Today’s article has been graciously shared by Cassandra Troughton, a teacher’s assistant working in a special education classroom in Canada.
Hello, everybody! My name is Cassandra. I am an educational assistant for a special needs class at Edmonton Public Schools, and I am extremely passionate about health and wellness, specifically MINDFULNESS!
I started a Mindfulness Club at my little elementary school about four years ago. It slowly evolved throughout the years and encountered some challenges this last year with the school shutdowns and COVID restrictions. But I took on these challenges head-on, because I believe there is no better time than right NOW to be practicing mindfulness and building resilience in our lives and the kiddos we influence.
Trying desperately to get mindfulness into all of our classrooms and to inspire the teachers to lead it daily, I got creative… I did some research and put together a presentation for my staff called “Resiliency and Heart Coherence.”
What is heart coherence?
You might be asking…
Over the summer, I read a fabulous book by the wonderful Dr. Gabor Mate called When the Body Says No: The Cost of Hidden Stress.
For those who don’t know, Dr. Gabor Mate is a physician and an internationally renowned speaker who specializes in addiction, trauma, childhood development, and the relationship of stress and illness on the body. In this book, he mentioned the term “psychoneuroimmunology,”and of course, that long and confusing term caught my attention.
Psychoneuroimmunology studies the interaction between psychological processes (our thoughts and emotions) and the nervous and immune system of the human body. He suggests that our thoughts, emotions, and even our surrounding environment all impact our health. Those impacts have the potential to be either positive or negative.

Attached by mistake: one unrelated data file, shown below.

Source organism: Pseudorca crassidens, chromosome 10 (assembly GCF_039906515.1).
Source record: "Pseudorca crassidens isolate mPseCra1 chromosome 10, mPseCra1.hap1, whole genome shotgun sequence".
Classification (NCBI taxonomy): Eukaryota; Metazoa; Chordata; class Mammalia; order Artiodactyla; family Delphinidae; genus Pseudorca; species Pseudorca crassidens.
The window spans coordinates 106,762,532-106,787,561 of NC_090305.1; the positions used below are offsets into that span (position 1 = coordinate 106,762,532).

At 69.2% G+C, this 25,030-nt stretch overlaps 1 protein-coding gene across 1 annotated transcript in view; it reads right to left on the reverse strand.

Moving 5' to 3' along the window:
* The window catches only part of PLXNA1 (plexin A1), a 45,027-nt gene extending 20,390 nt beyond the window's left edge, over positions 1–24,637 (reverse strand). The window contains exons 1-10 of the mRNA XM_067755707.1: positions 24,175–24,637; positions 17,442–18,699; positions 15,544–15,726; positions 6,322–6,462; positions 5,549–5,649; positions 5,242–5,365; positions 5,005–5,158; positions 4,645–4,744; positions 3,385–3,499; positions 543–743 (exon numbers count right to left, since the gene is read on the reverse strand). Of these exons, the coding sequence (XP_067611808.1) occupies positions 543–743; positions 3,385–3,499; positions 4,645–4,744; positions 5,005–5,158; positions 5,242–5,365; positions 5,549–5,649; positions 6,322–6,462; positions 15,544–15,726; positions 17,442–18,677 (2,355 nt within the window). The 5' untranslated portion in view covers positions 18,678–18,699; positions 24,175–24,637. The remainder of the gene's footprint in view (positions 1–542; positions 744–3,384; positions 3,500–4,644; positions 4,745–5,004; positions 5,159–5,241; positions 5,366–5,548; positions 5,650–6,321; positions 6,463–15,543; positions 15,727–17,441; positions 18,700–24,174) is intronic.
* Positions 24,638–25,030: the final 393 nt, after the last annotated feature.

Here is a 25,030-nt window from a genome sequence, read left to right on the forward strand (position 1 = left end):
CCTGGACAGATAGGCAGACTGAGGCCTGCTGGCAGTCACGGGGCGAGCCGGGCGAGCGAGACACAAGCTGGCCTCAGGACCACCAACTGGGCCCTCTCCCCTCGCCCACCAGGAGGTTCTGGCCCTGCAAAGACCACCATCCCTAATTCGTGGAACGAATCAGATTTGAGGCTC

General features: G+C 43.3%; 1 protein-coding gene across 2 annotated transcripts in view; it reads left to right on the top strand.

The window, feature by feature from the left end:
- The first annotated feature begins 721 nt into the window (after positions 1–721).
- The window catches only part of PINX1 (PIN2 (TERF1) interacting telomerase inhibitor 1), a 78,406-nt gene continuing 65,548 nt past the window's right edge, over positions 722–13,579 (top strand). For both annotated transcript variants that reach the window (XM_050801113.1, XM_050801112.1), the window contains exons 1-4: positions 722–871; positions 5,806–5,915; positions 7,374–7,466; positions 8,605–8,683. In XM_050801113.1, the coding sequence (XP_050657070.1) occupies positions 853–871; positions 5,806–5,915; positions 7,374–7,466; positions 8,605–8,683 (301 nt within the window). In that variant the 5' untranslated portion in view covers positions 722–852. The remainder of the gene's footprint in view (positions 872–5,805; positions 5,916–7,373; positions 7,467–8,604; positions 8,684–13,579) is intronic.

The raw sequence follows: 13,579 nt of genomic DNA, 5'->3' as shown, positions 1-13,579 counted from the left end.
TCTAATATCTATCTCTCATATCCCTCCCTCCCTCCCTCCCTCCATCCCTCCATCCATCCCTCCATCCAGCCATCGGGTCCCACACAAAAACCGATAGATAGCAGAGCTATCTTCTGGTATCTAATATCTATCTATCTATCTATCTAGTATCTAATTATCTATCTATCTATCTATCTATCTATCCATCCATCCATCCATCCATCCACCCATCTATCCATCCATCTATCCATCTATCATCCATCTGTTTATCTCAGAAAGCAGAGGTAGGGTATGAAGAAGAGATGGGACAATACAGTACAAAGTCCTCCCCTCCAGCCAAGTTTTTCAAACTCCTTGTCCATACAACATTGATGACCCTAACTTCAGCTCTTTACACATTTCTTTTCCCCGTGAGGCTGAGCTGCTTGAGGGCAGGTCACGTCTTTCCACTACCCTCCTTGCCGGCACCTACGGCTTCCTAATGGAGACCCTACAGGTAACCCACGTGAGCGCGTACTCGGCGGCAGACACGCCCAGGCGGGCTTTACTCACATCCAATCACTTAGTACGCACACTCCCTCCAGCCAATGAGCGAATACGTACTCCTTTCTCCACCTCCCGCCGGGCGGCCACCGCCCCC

That got me thinking…
How can we make sure those impacts on our health are positive? And how can we make sure our thoughts and feelings (and the thoughts and feelings of the kiddos in our lives) can remain in check so we can all live healthy and full lives?
I work with elementary kiddos who are feeling very vulnerable to the world’s current circumstances, and I wondered, “How can I support my students through these tough times and create some mental stability?”
I started to do a little digging… and a little more reading… and I came across some extremely valuable material from Dr. Joe Dispenza that explained how the key to our health lies in the heart.
Let me explain further. But before I get into any more information about our hearts, I would like to address some background information about our autonomic nervous system (ANS). Trust me, it’s important that we go through this first.
What’s the autonomic nervous system?
Think of your ANS as a car. It consists of two functions in order for the car to run smoothly: the accelerator and the brake. You can think of your human accelerator as the sympathetic nervous system (SNS) and your human brake as the parasympathetic nervous system (PNS).